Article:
Synthesizing and simulating emotions

Emotion-like mechanisms inside a machine can perform functions that may or may not appear emotional. For example, an emotion model within the Hasbro/iRobot toy doll My Real Baby evaluates inputs and causes the doll’s facial expressions and vocalizations to change, making the doll appear to have emotions. Thus, we say an internal emotion model synthesizes elements of emotion, that is it creates an internal state that is capable of triggering the outward appearance of having an emotion.  A model may alternatively not trigger any outward appearance, but may only change what happens inside.  In neither case do the results imply that the doll has emotions like a person does:  it is simply synthesizing some of the components of processes that might be involved in animal or human emotion.  In fact, it might synthesize many aspects of emotion without ever synthesizing anything that approximates true human feelings.  Today, scientists do not know how to give computers the rich kinds of feelings and experiences of emotion that people have.

Social, ethical, and philosophical issues

Affective technologies enable a wide variety of interesting new and beneficial advances; however, technological power to sense, measure, monitor, communicate, influence, and manipulate emotion could also be used for harmful or otherwise undesirable purposes. Any new technological capability raises social, ethical, and philosophical questions, and the fifth area of affective computing research attempts to address these with respect to the new capabilities this technology brings.

Given technology that senses and interprets affective information, how can you protect the privacy of people who do not want their information sensed? This research question is a cousin to historical questions governing the use of lie detectors, or polygraphs, which typically sense physiological stress that can accompany a person's effort to deceive. The US government currently restricts the use of polygraphy in the workplace; however, the same government is actively funding research to develop technology to recognize people's emotions in public places, including technology that would operate without people knowing that they are being sensed (e.g. through remote thermography, laser Doppler vibrometry, and other detection techniques that work at a distance in order to try to detect potential terrorists in airports and other large public areas.) Note that researchers in most government-funded universities and research institutions are prevented by institute review boards from sensing information from people without getting their informed consent. The deployment of affect-sensing technology that is used without people's consent violates the wishes of many individuals; as such, it not only violates the fundamental principles of affective computing research to respect affective preference, but it also violates current standard ethical practice.  While it is possible that affect sensing might be acceptable publicly in some places, e.g., with a robot’s vision system, where such vision would be expected) there are other places where it might be unwelcome.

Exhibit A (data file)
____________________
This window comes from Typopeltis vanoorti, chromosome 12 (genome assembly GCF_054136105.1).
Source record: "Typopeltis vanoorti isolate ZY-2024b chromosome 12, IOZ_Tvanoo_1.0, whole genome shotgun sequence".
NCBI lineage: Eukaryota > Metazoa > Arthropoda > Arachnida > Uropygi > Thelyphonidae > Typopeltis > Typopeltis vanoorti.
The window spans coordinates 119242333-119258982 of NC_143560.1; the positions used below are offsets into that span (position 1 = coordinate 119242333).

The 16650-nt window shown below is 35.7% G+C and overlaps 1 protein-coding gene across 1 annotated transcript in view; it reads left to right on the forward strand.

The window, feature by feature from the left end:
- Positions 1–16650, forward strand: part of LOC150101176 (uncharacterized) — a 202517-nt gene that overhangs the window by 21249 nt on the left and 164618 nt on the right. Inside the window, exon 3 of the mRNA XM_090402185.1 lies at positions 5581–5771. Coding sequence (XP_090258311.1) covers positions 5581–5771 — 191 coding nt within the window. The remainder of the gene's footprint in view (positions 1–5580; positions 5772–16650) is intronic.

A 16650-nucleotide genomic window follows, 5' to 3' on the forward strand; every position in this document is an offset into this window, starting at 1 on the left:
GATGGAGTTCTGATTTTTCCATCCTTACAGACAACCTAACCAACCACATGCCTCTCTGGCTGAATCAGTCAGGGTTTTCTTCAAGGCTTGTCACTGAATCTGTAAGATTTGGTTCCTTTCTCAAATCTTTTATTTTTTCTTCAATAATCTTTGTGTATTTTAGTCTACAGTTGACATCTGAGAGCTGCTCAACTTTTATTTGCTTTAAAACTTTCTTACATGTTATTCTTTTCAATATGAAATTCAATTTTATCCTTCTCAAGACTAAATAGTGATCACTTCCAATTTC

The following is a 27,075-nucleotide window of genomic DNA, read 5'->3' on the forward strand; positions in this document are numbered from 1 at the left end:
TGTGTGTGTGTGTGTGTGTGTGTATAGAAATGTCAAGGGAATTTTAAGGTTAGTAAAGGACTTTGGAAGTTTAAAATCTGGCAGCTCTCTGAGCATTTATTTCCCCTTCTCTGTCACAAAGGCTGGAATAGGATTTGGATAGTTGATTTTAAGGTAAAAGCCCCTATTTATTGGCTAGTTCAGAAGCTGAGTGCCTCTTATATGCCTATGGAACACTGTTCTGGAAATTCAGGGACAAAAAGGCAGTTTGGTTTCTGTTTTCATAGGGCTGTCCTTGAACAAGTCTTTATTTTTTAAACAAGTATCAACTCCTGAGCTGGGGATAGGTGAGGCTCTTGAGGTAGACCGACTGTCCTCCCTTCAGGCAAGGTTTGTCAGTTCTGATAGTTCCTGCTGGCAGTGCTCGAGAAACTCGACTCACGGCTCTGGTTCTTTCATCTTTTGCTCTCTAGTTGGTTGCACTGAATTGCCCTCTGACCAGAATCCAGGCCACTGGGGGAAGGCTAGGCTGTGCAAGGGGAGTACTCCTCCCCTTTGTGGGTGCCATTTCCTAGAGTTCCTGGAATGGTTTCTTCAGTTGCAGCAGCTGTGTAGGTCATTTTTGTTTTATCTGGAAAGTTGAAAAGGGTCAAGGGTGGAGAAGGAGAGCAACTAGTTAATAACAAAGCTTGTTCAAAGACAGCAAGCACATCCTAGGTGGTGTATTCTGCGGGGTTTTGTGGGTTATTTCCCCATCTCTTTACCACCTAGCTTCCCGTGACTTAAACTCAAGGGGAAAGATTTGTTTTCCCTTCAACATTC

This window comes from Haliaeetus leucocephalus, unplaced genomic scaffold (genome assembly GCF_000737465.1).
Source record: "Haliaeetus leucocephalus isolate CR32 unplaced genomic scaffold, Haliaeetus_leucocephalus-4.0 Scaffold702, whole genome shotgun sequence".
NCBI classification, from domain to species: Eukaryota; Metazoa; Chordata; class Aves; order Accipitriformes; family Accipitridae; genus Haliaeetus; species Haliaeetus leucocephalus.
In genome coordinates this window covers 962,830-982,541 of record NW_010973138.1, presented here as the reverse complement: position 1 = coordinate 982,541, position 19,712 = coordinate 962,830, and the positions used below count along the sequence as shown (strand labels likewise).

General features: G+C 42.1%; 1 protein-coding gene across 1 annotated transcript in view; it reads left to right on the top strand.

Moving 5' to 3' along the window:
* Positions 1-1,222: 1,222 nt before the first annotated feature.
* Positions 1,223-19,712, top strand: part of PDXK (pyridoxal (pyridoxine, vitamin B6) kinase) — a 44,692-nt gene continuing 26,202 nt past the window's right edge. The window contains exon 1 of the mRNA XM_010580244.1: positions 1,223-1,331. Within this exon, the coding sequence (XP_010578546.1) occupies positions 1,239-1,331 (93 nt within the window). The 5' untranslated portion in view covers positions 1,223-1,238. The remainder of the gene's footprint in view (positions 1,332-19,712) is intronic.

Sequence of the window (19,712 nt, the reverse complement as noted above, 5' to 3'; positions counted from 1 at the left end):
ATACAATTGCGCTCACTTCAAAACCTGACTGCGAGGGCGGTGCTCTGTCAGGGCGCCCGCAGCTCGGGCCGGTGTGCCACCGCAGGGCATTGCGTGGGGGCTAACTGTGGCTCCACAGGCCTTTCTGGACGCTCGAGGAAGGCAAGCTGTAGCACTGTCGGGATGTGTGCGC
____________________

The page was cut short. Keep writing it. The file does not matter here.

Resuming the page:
The sensing of people's affective data, with the possibility of its storage and real-time or delayed transmission to others, raises many questions concerning the use and possible misuse of affective information. For example, a driver might like to have her car navigation system sense and adjust its voice to her mood, which can increase driving safety; however, she might wish to prevent the data from being given to her insurance company, who might raise the price of her policy if they find out she frequently gets behind the wheel when angry. People may also object to being pummeled with ads or product promotions just because they showed interest (and the computer recognized it) when they were glancing at a billboard. Great care must be taken to respect people’s wishes about what is and is not sensed, stored, or shared. Designers of affective computing systems need to clearly communicate whether collected information could be associated with a person's identity, who if anybody it might be shared with, and what benefits and harms might occur from sharing this information.

Technology that "has emotional state" raises philosophical questions about what it means to have feelings. While computers have been built to have mechanisms inspired by biological functions of emotion, these mechanisms, to date, remain different from giving feelings to a computer in the same sense a person experiences. When (if ever) can one accurately say that a robot or a piece of software has feelings, in the same sense that we talk about human feelings?
Affective computing researchers, while addressing technical challenges of making systems that can send, sense, intelligently handle and simulate affective information, need to not fall prey to the common scientific tendency to make something just because it can be done. An ever-present challenge is to work together with people from diverse backgrounds, accepting and giving constructive criticism on new findings, and seeking public input to steadily discern what should be done in developing technology to improve human experience.

Rosalind Picard
Director of Affective Computing Research
Co-Director, Autism Communication Technology Initiative
Co-Director, Things That Think Consortium
MIT Media Lab,
twitter: @rosalindpicard

Full disclosure: Picard is Co-founder, Chief Scientist, and Chairman at Affectiva

Publicado por Rosalind Picard